JOHANNESBURG — A charity affiliated with Oprah Winfrey has contributed at least $725,000 toward renovating a school in South Africa, where the group already has helped fund a primary school and Winfrey has built a lavish $40 million academy for girls.
The refurbished Vele High School in South Africa's Limpopo province will feature 16 classrooms and accommodate some 640 students when it is officially complete in January, Gregg Sherkin, program officer for Oprah's Angel Network, said Thursday.
Students have continued their studies at the school in Vhembe district throughout the renovations, which include a library and media center, computer lab and science labs.
"It's a school that is hopefully going to become a hub for dynamic learning for an under-resourced community," said Sherkin, adding that others will be able to come in for adult-based education and computer training.
Oprah's Angel Network has provided at least 5 million rand ($725,000) toward the project, with the South African Department of Education funding the majority of the construction costs.
The public charity was launched in 1998 with donations from viewers of Winfrey's talk show and also helped fund the Seven Fountains Primary School in South Africa's KwaZulu-Natal province back in 2007.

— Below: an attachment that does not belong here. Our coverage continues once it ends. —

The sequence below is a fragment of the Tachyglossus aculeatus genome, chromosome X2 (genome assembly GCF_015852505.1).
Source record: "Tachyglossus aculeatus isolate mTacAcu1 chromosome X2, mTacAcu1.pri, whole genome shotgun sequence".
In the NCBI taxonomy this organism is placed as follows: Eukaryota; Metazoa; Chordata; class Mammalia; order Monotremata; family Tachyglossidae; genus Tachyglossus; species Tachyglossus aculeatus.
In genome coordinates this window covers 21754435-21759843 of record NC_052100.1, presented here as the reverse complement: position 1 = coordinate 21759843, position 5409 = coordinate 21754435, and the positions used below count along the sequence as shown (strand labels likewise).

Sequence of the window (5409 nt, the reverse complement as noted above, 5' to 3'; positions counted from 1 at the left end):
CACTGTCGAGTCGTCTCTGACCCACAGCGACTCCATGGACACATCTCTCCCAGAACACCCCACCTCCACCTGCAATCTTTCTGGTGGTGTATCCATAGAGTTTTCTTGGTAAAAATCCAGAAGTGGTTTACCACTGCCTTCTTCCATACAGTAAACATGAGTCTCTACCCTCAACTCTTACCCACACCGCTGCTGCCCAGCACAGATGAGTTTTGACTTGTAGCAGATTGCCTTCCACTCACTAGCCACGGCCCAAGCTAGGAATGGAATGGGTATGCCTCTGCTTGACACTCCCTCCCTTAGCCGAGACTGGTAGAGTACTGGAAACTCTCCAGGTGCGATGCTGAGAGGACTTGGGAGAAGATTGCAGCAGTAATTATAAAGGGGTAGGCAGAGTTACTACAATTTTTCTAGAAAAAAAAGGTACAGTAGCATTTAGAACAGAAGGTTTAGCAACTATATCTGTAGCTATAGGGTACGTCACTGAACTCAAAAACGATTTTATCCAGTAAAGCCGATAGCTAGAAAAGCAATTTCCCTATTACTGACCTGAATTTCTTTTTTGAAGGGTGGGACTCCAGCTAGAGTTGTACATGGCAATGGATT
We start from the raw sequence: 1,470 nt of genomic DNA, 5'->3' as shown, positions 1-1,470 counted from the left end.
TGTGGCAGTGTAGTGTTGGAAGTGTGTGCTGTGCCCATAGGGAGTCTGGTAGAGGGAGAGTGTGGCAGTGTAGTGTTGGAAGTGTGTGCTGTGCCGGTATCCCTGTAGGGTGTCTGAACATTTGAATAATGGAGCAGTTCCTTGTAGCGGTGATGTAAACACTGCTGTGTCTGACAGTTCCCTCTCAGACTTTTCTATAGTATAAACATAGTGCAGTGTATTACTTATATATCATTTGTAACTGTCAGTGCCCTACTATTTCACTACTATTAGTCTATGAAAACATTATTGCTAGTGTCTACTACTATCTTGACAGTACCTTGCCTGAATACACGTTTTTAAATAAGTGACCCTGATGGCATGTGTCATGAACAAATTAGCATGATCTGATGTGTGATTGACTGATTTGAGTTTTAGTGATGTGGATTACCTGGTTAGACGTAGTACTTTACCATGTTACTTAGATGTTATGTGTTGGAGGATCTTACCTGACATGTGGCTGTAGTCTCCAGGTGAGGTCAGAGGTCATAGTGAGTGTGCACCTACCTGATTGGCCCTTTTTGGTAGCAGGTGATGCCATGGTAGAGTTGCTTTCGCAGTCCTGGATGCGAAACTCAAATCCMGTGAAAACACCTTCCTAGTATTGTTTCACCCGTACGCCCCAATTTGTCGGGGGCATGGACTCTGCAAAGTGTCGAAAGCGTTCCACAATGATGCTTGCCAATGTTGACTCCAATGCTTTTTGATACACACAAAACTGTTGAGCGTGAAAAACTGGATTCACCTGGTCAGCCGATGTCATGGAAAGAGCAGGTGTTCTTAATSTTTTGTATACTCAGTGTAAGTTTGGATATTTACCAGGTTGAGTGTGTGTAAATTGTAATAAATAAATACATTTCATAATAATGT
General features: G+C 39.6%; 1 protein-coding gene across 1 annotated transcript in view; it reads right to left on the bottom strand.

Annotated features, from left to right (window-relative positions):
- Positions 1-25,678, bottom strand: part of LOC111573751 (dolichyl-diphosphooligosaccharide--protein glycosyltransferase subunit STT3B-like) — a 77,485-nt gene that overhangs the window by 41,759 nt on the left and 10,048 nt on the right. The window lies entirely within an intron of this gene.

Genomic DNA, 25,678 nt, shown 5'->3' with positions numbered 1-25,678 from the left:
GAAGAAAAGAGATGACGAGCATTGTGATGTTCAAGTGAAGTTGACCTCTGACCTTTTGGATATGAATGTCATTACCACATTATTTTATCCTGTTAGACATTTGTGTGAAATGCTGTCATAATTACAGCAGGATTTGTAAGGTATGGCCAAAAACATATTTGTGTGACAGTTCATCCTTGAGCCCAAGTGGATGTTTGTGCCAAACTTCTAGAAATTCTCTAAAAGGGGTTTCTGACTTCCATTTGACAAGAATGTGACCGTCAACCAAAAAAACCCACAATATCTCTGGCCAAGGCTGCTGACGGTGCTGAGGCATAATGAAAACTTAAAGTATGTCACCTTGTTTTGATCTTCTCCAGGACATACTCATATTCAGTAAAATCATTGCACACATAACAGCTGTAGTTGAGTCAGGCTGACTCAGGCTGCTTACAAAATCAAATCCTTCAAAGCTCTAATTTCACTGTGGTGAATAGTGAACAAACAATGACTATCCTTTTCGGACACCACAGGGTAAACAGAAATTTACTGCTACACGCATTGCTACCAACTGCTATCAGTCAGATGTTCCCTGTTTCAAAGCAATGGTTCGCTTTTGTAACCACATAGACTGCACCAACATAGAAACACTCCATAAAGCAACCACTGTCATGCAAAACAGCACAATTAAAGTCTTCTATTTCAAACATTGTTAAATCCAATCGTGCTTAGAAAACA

The charity, however, has since stopped accepting donations following Winfrey's decision to end her Chicago-based show in 2011 after 25 years on the air.
The Oprah Winfrey Leadership Academy for Girls opened in January 2007 outside Johannesburg.
South Africa's schools are struggling to overcome the legacy of apartheid, which left a deep racial divide in the country's education system. Quality schooling is still largely reserved for white or rich black students while pupils at the hundreds of schools in poor areas often suffer under badly trained teachers with little equipment.